Fake Plastic Trees

Fake Plastic Trees

UKAI Projects · Local Disturbances - Shorts #26 - Fake Plastic Trees

Eliding the real

Plastic is everywhere and it would be easy for most of us to imagine that this has always been the case. While the first plastics were developed in the second half of the 19th century, the explosion of new materials and uses really began in the 1940s and 1950s. This boom saw polymers such as polystyrene, polyvinyl chloride, and polyethyle replace existing components and allow for the creation of new ones.

9.2 billion tonnes of plastic are thought to have been produced between 1950 and 2017. More than half of this total has been since 2004. In 2020 alone, 400 million tonnes of plastic were produced.

Plastics made possible lifestyles for many that had previously been available to only the wealthy. When materials, craft and technique matter, costs rise. Plastic, however, was relatively easy to produce, malleable, and ideal for industrial modes of production.

Recent years have offered a better understanding of the harms these materials bring to human and non-human life. Micro-plastics are showing up more and more in the food chain. The long-term effects of plastics on the body are poorly understood, though it is clear that the presence of plastic in the environment hurt ecosystems and human health.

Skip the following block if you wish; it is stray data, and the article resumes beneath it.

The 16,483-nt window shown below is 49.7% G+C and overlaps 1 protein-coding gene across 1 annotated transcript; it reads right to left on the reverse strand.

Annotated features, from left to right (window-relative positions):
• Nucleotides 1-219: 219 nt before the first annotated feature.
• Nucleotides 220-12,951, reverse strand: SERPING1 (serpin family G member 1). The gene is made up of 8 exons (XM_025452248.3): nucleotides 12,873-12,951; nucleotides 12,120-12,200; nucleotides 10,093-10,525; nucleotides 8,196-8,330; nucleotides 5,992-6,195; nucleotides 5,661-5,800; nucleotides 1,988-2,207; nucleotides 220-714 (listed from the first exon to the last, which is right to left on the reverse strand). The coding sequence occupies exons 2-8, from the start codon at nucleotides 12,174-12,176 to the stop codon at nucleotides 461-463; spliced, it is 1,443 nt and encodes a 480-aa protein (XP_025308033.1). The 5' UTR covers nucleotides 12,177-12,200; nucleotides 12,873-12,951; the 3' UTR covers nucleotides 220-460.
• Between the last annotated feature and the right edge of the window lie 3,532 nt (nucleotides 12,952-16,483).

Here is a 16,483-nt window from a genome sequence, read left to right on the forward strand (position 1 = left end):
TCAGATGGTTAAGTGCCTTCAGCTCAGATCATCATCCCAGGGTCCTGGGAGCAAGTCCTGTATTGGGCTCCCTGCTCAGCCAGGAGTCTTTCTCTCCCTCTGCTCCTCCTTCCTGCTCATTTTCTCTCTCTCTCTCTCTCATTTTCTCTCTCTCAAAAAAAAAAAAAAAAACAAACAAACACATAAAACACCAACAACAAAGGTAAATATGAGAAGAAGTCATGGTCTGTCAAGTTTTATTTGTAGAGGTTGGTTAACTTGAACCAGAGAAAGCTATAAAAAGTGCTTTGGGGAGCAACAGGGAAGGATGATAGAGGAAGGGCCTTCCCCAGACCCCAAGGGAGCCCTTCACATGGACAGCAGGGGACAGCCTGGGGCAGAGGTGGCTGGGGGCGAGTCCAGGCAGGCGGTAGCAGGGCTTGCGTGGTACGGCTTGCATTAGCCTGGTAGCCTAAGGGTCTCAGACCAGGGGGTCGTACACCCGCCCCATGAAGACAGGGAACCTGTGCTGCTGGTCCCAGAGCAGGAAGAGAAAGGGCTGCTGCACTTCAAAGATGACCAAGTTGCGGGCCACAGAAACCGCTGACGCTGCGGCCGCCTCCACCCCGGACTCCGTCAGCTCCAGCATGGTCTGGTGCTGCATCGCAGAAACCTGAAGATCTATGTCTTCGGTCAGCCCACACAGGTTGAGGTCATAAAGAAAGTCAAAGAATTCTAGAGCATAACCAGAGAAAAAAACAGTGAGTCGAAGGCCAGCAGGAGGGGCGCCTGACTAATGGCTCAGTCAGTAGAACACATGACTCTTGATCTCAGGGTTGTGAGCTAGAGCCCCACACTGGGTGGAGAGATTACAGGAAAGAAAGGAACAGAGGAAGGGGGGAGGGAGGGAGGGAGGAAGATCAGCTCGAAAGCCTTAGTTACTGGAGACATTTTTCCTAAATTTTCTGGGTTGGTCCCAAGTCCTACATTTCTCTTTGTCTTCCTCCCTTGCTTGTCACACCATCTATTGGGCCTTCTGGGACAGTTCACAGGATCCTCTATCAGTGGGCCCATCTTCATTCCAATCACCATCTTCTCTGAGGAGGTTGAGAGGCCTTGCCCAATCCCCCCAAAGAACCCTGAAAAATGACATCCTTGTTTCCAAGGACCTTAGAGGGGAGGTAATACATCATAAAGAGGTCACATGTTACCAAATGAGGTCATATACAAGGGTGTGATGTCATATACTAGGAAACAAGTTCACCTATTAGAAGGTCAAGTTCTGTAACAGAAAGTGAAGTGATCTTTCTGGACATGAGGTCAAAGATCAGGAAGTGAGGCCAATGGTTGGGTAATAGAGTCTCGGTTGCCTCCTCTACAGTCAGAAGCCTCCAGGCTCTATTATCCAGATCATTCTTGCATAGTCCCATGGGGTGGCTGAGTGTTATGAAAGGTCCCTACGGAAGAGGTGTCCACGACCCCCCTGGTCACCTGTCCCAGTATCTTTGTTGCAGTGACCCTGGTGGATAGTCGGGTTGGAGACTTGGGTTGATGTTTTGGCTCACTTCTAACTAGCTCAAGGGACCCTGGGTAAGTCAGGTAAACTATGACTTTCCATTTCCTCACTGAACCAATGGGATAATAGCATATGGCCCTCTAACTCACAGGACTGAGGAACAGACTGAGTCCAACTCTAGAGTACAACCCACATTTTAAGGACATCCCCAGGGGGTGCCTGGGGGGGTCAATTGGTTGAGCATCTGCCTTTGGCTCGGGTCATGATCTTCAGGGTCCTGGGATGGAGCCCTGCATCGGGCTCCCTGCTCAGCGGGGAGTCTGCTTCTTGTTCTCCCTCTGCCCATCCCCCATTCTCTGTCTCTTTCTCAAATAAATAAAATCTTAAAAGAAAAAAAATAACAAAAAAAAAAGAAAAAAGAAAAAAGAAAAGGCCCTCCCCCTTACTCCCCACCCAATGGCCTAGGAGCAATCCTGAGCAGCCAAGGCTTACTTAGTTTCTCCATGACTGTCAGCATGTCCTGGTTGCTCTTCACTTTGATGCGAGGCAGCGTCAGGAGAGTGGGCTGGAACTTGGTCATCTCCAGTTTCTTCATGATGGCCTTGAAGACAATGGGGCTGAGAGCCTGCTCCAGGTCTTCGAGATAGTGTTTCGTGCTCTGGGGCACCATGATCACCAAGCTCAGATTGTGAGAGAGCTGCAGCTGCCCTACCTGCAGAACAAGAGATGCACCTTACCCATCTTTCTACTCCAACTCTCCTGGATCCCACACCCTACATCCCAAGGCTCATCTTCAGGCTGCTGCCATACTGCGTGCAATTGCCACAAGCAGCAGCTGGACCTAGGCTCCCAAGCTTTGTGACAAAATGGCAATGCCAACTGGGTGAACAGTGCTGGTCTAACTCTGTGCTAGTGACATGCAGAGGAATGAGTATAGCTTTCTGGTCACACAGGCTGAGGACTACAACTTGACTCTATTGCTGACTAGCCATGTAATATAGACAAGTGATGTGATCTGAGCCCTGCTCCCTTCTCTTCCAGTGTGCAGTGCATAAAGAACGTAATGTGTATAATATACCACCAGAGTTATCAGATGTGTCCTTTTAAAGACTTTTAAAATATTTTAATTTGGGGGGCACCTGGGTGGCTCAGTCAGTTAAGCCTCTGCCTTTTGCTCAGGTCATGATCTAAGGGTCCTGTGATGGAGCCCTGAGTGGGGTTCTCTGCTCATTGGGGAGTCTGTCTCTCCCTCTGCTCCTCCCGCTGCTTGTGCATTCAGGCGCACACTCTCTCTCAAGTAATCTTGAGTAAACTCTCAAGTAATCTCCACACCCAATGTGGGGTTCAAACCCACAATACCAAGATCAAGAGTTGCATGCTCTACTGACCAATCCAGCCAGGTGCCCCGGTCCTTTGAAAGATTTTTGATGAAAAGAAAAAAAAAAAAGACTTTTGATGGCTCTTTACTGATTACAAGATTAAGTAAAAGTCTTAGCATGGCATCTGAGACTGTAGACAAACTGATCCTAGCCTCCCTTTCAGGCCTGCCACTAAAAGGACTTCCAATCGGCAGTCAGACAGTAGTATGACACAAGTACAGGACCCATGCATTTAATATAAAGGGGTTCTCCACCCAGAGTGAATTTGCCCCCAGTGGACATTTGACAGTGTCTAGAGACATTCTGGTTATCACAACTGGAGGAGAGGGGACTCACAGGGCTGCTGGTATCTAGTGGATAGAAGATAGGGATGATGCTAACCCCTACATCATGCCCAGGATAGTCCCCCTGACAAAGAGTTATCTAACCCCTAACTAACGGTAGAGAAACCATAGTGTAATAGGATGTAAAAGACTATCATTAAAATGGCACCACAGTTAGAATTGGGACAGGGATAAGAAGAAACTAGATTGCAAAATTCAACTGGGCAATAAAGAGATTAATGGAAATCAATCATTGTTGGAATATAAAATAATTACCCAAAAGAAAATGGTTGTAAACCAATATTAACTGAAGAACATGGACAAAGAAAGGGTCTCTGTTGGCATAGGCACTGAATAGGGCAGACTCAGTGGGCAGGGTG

Synthetic Language

We are on the precipice of a new explosion, this time of language rather than of a material substrate. ChatGPT makes it clear that the time of synthetic language has arrived. Just like with plastic in the 1940s and 1950s, we should anticipate a profound reworking of our cultural infrastructure. Within years, we can expect that the amount of artificial speech created will exceed natural speech from living human beings.

At UKAI Projects, one of our research priorities is how this will impact our culture and the arts upon which we rely to make sense of the world.

Our social and cultural world is communicatively constituted. We talk things into being. This involves more than superficial distinctions. Boundaries, meaning, and the mechanics of everyday life are symbolically mediated, and this mediation often rests on language. We are constantly navigating a tension between the adaptations we made in the past and the emerging needs of the present. My worry is that when our responses are increasingly drawn from the same past, we become incapable of improvising an appropriate language that is directed at the present or the future.